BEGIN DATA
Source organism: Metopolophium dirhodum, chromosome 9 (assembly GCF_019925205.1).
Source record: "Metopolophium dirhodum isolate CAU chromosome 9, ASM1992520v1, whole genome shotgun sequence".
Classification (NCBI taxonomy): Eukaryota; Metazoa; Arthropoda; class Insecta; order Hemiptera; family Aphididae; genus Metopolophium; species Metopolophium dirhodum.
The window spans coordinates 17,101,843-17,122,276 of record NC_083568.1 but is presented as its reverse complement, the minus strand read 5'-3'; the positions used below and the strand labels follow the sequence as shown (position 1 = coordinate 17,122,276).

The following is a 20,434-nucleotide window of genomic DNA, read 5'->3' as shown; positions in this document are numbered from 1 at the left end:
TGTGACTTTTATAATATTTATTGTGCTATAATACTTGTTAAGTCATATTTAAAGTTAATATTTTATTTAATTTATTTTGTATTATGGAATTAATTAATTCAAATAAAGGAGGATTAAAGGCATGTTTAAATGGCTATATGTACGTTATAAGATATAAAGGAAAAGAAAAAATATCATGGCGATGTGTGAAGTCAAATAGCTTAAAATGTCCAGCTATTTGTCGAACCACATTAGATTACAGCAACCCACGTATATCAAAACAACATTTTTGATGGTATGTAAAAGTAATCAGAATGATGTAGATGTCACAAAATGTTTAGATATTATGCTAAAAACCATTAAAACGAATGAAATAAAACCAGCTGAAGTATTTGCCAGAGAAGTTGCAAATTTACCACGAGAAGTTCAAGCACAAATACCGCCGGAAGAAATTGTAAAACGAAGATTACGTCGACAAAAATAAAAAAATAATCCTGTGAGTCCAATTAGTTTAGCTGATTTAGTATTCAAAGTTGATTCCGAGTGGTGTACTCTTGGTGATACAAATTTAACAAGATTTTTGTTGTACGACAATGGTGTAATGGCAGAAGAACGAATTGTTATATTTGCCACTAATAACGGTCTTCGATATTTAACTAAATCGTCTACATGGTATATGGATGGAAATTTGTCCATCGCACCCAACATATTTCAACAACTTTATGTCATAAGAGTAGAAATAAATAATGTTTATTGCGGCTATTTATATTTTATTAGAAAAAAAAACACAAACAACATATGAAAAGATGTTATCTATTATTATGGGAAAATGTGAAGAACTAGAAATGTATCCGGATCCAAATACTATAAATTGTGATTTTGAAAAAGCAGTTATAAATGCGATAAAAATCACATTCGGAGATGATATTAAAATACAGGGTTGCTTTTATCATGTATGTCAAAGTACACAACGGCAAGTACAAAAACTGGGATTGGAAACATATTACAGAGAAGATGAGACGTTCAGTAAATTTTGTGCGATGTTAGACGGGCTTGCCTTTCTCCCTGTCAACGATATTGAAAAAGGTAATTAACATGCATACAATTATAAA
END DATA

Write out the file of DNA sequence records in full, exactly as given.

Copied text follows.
Source organism: Metopolophium dirhodum, chromosome 9 (assembly GCF_019925205.1).
Source record: "Metopolophium dirhodum isolate CAU chromosome 9, ASM1992520v1, whole genome shotgun sequence".
Classification (NCBI taxonomy): Eukaryota; Metazoa; Arthropoda; class Insecta; order Hemiptera; family Aphididae; genus Metopolophium; species Metopolophium dirhodum.
The window spans coordinates 17,101,843-17,122,276 of record NC_083568.1 but is presented as its reverse complement, the minus strand read 5'-3'; the positions used below and the strand labels follow the sequence as shown (position 1 = coordinate 17,122,276).

The following is a 20,434-nucleotide window of genomic DNA, read 5'->3' as shown; positions in this document are numbered from 1 at the left end:
TGTGACTTTTATAATATTTATTGTGCTATAATACTTGTTAAGTCATATTTAAAGTTAATATTTTATTTAATTTATTTTGTATTATGGAATTAATTAATTCAAATAAAGGAGGATTAAAGGCATGTTTAAATGGCTATATGTACGTTATAAGATATAAAGGAAAAGAAAAAATATCATGGCGATGTGTGAAGTCAAATAGCTTAAAATGTCCAGCTATTTGTCGAACCACATTAGATTACAGCAACCCACGTATATCAAAACAACATTTTTGATGGTATGTAAAAGTAATCAGAATGATGTAGATGTCACAAAATGTTTAGATATTATGCTAAAAACCATTAAAACGAATGAAATAAAACCAGCTGAAGTATTTGCCAGAGAAGTTGCAAATTTACCACGAGAAGTTCAAGCACAAATACCGCCGGAAGAAATTGTAAAACGAAGATTACGTCGACAAAAATAAAAAAATAATCCTGTGAGTCCAATTAGTTTAGCTGATTTAGTATTCAAAGTTGATTCCGAGTGGTGTACTCTTGGTGATACAAATTTAACAAGATTTTTGTTGTACGACAATGGTGTAATGGCAGAAGAACGAATTGTTATATTTGCCACTAATAACGGTCTTCGATATTTAACTAAATCGTCTACATGGTATATGGATGGAAATTTGTCCATCGCACCCAACATATTTCAACAACTTTATGTCATAAGAGTAGAAATAAATAATGTTTATTGCGGCTATTTATATTTTATTAGAAAAAAAAACACAAACAACATATGAAAAGATGTTATCTATTATTATGGGAAAATGTGAAGAACTAGAAATGTATCCGGATCCAAATACTATAAATTGTGATTTTGAAAAAGCAGTTATAAATGCGATAAAAATCACATTCGGAGATGATATTAAAATACAGGGTTGCTTTTATCATGTATGTCAAAGTACACAACGGCAAGTACAAAAACTGGGATTGGAAACATATTACAGAGAAGATGAGACGTTCAGTAAATTTTGTGCGATGTTAGACGGGCTTGCCTTTCTCCCTGTCAACGATATTGAAAAAGGTAATTAACATGCATACAATTATAAA